Building on the Ritzer's (2007) statement, this essay would present the first limitation of application in modern practices which is that Taylorism produces a "dehumanizing system". This statement is also recited by Morgan (2006). As jobs are broken down into their constituent elements, and workers' tasks are made easier, human beings become little more than machines in the chain in order to pursue the biggest efficiency and productivity. In contrast, by attending to a tightly organized structure of rational authority, managers leave no opportunity to consider the motivations of workers in terms of social and psychological needs, which leads to negative consequences to both employees and managers.
According to Maslow's (1943) theory of hierarchy of needs,Â human's motivations move through by satisfactions of needs of physiological, safety, belongingness and love, esteem and self-actualization. In today's society, the average intelligence of employees has sharply risen, people have become aware of their value as human beings. People are no longer content to receive only fiscal reward for their tasks. However, under Taylorism, workers were viewed as working solely for economic reward, which goes against Maslow's theory of hierarchy since Maslow asserts that when people get enough money for the needs of physiological and safety, their motivations will level up. Another aspect can be explained by Maslow's theory of hierarch is that workers under scientific management are unable to make decisions, give suggestions or to take up challenging jobs, workers tend to feel bored, demoralised and demotivated at work (Anne & James 2010). Specifically, the reason of this is that manager ignores the workers' needs of esteem and self-actualization, which means employees want to contribute more to their company, not only in production but also in decision making, innovation, and etc. and they should be given chance to do so.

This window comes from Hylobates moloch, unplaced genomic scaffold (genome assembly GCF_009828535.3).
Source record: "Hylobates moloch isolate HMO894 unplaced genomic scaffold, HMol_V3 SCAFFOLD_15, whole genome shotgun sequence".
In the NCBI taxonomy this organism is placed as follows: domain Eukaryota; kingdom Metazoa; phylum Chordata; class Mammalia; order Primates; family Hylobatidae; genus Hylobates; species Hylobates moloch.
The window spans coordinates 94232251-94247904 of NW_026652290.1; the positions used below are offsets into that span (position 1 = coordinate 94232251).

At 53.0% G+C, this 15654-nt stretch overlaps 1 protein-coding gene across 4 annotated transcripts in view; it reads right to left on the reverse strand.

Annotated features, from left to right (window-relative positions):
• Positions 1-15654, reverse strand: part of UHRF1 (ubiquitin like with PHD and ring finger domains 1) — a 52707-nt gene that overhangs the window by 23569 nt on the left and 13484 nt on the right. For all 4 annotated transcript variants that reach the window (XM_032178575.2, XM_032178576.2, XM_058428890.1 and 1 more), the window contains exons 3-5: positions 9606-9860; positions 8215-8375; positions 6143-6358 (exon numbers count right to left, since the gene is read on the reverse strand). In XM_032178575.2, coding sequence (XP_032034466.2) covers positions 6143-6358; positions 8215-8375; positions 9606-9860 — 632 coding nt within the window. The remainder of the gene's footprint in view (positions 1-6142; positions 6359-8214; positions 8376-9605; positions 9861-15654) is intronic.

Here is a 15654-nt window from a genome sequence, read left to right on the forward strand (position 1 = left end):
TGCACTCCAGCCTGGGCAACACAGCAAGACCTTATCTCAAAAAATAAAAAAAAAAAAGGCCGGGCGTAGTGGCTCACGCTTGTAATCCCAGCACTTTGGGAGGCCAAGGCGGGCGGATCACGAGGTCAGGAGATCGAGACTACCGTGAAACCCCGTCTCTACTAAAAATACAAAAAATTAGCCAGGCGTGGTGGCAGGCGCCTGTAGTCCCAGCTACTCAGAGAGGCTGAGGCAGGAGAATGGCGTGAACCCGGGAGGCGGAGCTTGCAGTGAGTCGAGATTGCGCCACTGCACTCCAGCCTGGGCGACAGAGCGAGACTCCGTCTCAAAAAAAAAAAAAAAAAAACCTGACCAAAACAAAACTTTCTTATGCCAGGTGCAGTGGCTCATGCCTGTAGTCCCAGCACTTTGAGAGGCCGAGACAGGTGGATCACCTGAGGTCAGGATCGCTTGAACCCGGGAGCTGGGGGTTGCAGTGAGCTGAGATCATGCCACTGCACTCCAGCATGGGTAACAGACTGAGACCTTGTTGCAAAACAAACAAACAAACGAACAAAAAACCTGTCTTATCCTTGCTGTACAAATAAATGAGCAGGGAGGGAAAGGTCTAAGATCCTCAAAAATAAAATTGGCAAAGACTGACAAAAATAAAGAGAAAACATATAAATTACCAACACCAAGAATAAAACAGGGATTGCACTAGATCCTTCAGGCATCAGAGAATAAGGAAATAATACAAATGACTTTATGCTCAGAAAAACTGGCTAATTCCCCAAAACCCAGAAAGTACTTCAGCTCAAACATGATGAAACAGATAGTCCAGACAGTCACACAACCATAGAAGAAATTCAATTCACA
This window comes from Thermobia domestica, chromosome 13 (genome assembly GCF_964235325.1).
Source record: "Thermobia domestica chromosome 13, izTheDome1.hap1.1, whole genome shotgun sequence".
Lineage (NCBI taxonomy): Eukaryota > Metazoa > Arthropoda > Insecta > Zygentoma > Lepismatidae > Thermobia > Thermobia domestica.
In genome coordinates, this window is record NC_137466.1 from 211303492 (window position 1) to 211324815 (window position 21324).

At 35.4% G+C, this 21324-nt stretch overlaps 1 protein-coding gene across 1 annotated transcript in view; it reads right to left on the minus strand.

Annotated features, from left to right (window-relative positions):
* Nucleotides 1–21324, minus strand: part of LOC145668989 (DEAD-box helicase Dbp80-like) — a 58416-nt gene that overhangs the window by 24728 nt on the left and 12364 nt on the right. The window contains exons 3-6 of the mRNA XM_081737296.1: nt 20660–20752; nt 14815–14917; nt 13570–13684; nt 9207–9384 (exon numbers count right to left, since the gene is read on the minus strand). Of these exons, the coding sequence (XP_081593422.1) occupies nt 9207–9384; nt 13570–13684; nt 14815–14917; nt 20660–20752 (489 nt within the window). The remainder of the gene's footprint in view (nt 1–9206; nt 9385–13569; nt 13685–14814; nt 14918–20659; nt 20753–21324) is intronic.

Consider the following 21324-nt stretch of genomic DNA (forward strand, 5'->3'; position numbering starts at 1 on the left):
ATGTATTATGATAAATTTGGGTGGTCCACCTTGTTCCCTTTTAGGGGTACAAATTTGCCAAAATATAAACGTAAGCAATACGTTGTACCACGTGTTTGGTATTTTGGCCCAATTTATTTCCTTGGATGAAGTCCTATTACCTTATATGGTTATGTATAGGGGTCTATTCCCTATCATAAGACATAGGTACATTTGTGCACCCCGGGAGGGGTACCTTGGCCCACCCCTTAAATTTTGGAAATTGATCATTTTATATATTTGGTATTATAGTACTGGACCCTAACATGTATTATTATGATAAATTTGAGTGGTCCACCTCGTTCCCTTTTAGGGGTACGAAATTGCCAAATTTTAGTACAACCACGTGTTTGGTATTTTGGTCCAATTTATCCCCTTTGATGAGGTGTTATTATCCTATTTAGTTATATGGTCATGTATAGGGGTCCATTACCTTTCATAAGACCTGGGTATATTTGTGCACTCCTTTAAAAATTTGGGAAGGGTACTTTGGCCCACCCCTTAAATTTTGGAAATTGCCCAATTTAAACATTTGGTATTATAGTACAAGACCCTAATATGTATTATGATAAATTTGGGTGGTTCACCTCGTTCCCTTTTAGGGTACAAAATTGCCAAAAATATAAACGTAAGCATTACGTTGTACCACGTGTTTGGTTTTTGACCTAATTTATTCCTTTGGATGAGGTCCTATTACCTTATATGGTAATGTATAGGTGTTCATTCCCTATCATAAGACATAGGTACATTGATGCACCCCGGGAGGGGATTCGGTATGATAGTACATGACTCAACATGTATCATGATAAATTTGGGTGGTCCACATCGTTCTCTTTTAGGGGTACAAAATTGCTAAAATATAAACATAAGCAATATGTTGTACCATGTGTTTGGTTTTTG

Morgan's (2006) argument that scientific management draws back the organization's step of adapting to changing circumstances provides the second limitation of application in modern world. He claims that flexibility and capacities for creative action become more important than narrow efficiency since changing circumstances call for different kinds of actions and responses. However, standardized procedures and channels of communication are often unable to deal effectively with new circumstances ï¼ˆMorgan, 2006ï¼‰. More specifically, because of the highly organized hierarchy, information are transferred in the organization slowly but get distorted easily. Therefore, it may be too late for the person who has power to make a decision concerning the change gets the information finally. Another reason that results in difficulty of achieving effective responses is high degree of specializationï¼ˆMorgan, 2006ï¼‰. Although Morgan (2006) asserts that specialization would lead to poor interdepartmental communications, coordination and overall view, this essay would argue that it could also result in resistance to change. For example, the changes of consumers' demands will pose a problem for managers in this kind of situation.
The third limitation could be that Taylorism system wastes human's advanced skills and initiative, which restricts the innovation of organizations. Weymes's(2004) argument that the innovation and suggestion from the employees, which are necessary for modern realities to keep growing, are not encouraged by Taylorism highlights this limitation. Similar statement is presented by Morgan (2006) that the system tends to limit rather than mobilize the development of human capacities, molding human beings to fit the requirements of organization rather than building the organization around their strengths and potentials. By contrast, Ritzer(2007) claims that most skills and abilities of workers remain unused since they do only one or a few tasks. Overall, individuals who have advanced skills are limited to highly simplified tasks, which can be treated as a kind of waste. Furthermore, just because not fully takes advantages of human's creativities and intelligence, organizations hardly find a way to innovation.
In conclusion, I have argued that there are numerous major factors of Taylorism that are currently being successfully implemented in the 21st century by analyzing McDonald's. Furthermore, I have pointed out there are three main limitations when Taylorism being applied. Finally, it should be stressed that if scholars and practitioner can achieve an appropriate adaptation to changeable contexts, the principles of scientific management will still be brilliant as it was in history.